President Donald Trump signed a $900 billion Covid 19 relief bill into law, averting a government shutdown and extending unemployment benefits to millions of Americans. The signing came days after Trump suggested he will veto the legislation, demanding $2,000 immediate payments to Americans, instead of $600.
All the bluster neither considerably changed to perspective for stocks, as markets still expected (and eventually received) stimulus of a minimum of $900 billion to pass, wrote Tom Essaye, founding father of The Sevens Report.
The 5 pillars of the rally (Federal stimulus, FOMC stimulus, vaccine rollout, divided government and no double dip recession) re main mainly in place, and until that changes, the moderate and longer term perspective for stocks will be good, Essaye added.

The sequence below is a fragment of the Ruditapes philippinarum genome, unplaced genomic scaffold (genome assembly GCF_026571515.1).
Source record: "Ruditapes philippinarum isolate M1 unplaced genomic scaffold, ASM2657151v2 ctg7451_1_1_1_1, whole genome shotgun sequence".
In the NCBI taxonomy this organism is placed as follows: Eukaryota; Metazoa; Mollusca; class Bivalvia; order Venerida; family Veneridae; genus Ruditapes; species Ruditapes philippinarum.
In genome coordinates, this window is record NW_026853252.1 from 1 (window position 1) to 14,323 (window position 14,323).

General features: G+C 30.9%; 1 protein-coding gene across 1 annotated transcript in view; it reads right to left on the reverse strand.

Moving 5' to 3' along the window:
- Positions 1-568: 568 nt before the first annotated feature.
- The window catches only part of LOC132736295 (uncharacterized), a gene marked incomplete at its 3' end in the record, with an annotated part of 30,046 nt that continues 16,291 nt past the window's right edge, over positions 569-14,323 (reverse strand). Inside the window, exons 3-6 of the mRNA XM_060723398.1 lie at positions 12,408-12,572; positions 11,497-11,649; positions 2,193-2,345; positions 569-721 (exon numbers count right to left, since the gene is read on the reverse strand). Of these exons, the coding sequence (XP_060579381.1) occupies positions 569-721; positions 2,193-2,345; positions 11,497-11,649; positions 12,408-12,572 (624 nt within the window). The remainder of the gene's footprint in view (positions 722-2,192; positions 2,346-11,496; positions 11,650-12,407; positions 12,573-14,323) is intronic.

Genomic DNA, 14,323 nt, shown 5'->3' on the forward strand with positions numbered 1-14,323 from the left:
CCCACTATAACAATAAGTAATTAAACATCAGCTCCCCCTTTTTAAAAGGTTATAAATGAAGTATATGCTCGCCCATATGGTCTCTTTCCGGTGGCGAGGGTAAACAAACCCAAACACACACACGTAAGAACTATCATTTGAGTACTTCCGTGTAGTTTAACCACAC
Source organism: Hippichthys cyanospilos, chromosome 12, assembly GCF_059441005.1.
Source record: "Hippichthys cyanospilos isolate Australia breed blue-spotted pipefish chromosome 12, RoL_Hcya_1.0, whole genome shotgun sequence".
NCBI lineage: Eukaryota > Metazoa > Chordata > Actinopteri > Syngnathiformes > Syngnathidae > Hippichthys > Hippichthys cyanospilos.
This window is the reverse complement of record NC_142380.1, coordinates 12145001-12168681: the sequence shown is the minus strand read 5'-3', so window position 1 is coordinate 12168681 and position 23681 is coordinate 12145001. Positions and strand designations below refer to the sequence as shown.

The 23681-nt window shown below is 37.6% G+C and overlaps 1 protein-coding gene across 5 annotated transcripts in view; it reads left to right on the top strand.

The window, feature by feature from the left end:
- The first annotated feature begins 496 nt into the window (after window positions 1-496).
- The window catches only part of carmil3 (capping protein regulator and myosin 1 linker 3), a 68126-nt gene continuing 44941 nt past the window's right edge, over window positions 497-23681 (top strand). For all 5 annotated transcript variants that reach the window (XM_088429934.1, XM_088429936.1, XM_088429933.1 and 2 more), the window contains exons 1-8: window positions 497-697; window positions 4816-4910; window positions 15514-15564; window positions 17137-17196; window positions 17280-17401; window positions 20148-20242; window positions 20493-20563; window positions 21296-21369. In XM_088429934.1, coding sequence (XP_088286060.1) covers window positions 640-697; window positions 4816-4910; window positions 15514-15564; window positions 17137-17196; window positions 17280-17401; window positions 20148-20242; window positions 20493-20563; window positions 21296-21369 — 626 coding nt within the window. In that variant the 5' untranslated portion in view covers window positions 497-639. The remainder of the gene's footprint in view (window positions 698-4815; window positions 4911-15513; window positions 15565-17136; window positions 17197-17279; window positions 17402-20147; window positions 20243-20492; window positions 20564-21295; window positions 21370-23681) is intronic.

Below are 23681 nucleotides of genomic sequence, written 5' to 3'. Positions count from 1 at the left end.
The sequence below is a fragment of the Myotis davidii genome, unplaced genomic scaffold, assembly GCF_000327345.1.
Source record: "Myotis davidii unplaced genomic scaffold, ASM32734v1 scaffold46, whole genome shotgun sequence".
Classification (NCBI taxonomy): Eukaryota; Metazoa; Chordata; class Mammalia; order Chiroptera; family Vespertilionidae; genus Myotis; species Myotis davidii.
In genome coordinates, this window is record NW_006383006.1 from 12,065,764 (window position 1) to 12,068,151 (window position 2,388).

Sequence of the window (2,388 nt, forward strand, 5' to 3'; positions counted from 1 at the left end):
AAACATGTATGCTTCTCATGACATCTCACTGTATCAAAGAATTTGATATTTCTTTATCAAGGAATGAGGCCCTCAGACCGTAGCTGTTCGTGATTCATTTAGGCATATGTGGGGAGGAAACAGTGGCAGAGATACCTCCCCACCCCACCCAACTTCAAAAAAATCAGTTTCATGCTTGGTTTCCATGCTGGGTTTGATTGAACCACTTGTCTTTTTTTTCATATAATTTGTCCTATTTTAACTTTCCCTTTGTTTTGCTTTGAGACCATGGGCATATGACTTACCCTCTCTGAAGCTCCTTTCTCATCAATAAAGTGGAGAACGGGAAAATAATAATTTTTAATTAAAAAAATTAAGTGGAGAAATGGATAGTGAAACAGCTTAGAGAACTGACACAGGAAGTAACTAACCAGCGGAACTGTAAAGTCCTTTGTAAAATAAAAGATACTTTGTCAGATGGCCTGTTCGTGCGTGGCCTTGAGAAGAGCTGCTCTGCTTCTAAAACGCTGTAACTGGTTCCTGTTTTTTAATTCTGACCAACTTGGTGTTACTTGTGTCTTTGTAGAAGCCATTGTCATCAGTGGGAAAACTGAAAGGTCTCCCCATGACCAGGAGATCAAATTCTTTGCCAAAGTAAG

Apple led the Dow higher, rising 2.5 %. Tech as well as materials were the best performing sectors in the S&P 500, gaining 0.9 % along with 0.8 %, respectively.
Wall Street is coming off a peaceful holiday week where the key averages were flat. The S&P 500 fell 0.2 % last week as some investors procured the chips off to the year end. The 30-stock Dow eked out a 0.1 % gain for the same period.
Profit-taking could ramp up in the final week of the year, which has so far seen astonishingly strong returns. The S&P 500 has gained 15.4 % year to date, even though the Dow has climbed 6.4 %. The Nasdaq has soared 43.2 % this season as investors favored high-growth technology labels during the continued Covid 19 pandemic.
Dr. Anthony Fauci warned on Sunday that the nation can see a surge in new Covid 19 infections after Christmas and New Year’s celebrations. 2 vaccines by Moderna and Pfizer have begun the distribution process this month. So far over one million individuals in the U.S. are vaccinated.